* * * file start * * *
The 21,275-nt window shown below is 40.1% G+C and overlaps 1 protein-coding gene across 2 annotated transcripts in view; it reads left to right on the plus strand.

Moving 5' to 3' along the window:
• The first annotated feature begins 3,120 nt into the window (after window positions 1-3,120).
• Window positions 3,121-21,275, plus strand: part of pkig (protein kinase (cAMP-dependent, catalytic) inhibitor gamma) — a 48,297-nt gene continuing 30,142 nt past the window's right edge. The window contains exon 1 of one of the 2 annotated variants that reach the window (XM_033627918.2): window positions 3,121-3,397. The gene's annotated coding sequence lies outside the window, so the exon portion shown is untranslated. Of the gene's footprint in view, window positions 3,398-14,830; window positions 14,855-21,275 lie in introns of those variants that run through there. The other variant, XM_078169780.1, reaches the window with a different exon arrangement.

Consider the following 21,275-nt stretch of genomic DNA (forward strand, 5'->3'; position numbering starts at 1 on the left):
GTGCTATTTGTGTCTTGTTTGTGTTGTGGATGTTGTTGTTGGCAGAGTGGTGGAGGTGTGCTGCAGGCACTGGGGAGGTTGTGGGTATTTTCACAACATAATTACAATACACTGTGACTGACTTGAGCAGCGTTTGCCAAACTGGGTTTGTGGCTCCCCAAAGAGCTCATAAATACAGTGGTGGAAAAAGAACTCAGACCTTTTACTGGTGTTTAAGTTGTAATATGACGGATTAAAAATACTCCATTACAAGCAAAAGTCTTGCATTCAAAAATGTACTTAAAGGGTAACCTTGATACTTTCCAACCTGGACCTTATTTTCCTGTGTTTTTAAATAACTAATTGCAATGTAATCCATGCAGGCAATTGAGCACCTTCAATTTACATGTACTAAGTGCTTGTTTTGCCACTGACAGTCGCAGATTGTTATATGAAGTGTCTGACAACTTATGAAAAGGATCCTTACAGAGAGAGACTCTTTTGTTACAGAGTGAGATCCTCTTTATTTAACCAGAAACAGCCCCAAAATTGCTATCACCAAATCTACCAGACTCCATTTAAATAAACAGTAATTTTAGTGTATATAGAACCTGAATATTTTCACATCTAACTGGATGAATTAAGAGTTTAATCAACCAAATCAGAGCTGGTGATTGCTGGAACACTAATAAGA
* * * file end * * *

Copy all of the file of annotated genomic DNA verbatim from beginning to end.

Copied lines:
The 21,275-nt window shown below is 40.1% G+C and overlaps 1 protein-coding gene across 2 annotated transcripts in view; it reads left to right on the plus strand.

Moving 5' to 3' along the window:
• The first annotated feature begins 3,120 nt into the window (after window positions 1-3,120).
• Window positions 3,121-21,275, plus strand: part of pkig (protein kinase (cAMP-dependent, catalytic) inhibitor gamma) — a 48,297-nt gene continuing 30,142 nt past the window's right edge. The window contains exon 1 of one of the 2 annotated variants that reach the window (XM_033627918.2): window positions 3,121-3,397. The gene's annotated coding sequence lies outside the window, so the exon portion shown is untranslated. Of the gene's footprint in view, window positions 3,398-14,830; window positions 14,855-21,275 lie in introns of those variants that run through there. The other variant, XM_078169780.1, reaches the window with a different exon arrangement.

Consider the following 21,275-nt stretch of genomic DNA (forward strand, 5'->3'; position numbering starts at 1 on the left):
GTGCTATTTGTGTCTTGTTTGTGTTGTGGATGTTGTTGTTGGCAGAGTGGTGGAGGTGTGCTGCAGGCACTGGGGAGGTTGTGGGTATTTTCACAACATAATTACAATACACTGTGACTGACTTGAGCAGCGTTTGCCAAACTGGGTTTGTGGCTCCCCAAAGAGCTCATAAATACAGTGGTGGAAAAAGAACTCAGACCTTTTACTGGTGTTTAAGTTGTAATATGACGGATTAAAAATACTCCATTACAAGCAAAAGTCTTGCATTCAAAAATGTACTTAAAGGGTAACCTTGATACTTTCCAACCTGGACCTTATTTTCCTGTGTTTTTAAATAACTAATTGCAATGTAATCCATGCAGGCAATTGAGCACCTTCAATTTACATGTACTAAGTGCTTGTTTTGCCACTGACAGTCGCAGATTGTTATATGAAGTGTCTGACAACTTATGAAAAGGATCCTTACAGAGAGAGACTCTTTTGTTACAGAGTGAGATCCTCTTTATTTAACCAGAAACAGCCCCAAAATTGCTATCACCAAATCTACCAGACTCCATTTAAATAAACAGTAATTTTAGTGTATATAGAACCTGAATATTTTCACATCTAACTGGATGAATTAAGAGTTTAATCAACCAAATCAGAGCTGGTGATTGCTGGAACACTAATAAGA